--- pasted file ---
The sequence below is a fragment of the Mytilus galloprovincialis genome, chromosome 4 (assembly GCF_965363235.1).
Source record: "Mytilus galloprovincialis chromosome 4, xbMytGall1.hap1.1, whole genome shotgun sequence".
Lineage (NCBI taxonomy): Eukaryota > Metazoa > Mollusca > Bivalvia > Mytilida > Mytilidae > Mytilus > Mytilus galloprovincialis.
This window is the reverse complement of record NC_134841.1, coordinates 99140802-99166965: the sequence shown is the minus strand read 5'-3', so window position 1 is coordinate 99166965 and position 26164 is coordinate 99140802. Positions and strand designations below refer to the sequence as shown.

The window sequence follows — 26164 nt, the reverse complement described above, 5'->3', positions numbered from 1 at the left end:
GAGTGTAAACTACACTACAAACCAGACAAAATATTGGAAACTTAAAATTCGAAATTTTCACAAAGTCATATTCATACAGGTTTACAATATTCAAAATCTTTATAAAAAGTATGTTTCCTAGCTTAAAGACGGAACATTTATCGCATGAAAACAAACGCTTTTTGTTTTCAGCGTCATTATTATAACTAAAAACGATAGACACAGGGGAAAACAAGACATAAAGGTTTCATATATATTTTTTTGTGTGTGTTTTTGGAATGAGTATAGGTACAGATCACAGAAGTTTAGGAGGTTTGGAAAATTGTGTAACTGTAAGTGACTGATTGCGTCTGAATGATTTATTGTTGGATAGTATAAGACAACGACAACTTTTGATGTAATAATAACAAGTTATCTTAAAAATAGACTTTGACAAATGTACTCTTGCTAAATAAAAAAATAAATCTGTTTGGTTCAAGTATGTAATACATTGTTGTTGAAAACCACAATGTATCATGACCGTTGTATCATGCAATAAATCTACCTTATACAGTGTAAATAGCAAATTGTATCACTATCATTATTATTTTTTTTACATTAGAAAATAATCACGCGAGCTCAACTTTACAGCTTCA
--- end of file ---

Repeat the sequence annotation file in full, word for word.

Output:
The sequence below is a fragment of the Mytilus galloprovincialis genome, chromosome 4 (assembly GCF_965363235.1).
Source record: "Mytilus galloprovincialis chromosome 4, xbMytGall1.hap1.1, whole genome shotgun sequence".
Lineage (NCBI taxonomy): Eukaryota > Metazoa > Mollusca > Bivalvia > Mytilida > Mytilidae > Mytilus > Mytilus galloprovincialis.
This window is the reverse complement of record NC_134841.1, coordinates 99140802-99166965: the sequence shown is the minus strand read 5'-3', so window position 1 is coordinate 99166965 and position 26164 is coordinate 99140802. Positions and strand designations below refer to the sequence as shown.

The window sequence follows — 26164 nt, the reverse complement described above, 5'->3', positions numbered from 1 at the left end:
GAGTGTAAACTACACTACAAACCAGACAAAATATTGGAAACTTAAAATTCGAAATTTTCACAAAGTCATATTCATACAGGTTTACAATATTCAAAATCTTTATAAAAAGTATGTTTCCTAGCTTAAAGACGGAACATTTATCGCATGAAAACAAACGCTTTTTGTTTTCAGCGTCATTATTATAACTAAAAACGATAGACACAGGGGAAAACAAGACATAAAGGTTTCATATATATTTTTTTGTGTGTGTTTTTGGAATGAGTATAGGTACAGATCACAGAAGTTTAGGAGGTTTGGAAAATTGTGTAACTGTAAGTGACTGATTGCGTCTGAATGATTTATTGTTGGATAGTATAAGACAACGACAACTTTTGATGTAATAATAACAAGTTATCTTAAAAATAGACTTTGACAAATGTACTCTTGCTAAATAAAAAAATAAATCTGTTTGGTTCAAGTATGTAATACATTGTTGTTGAAAACCACAATGTATCATGACCGTTGTATCATGCAATAAATCTACCTTATACAGTGTAAATAGCAAATTGTATCACTATCATTATTATTTTTTTTACATTAGAAAATAATCACGCGAGCTCAACTTTACAGCTTCA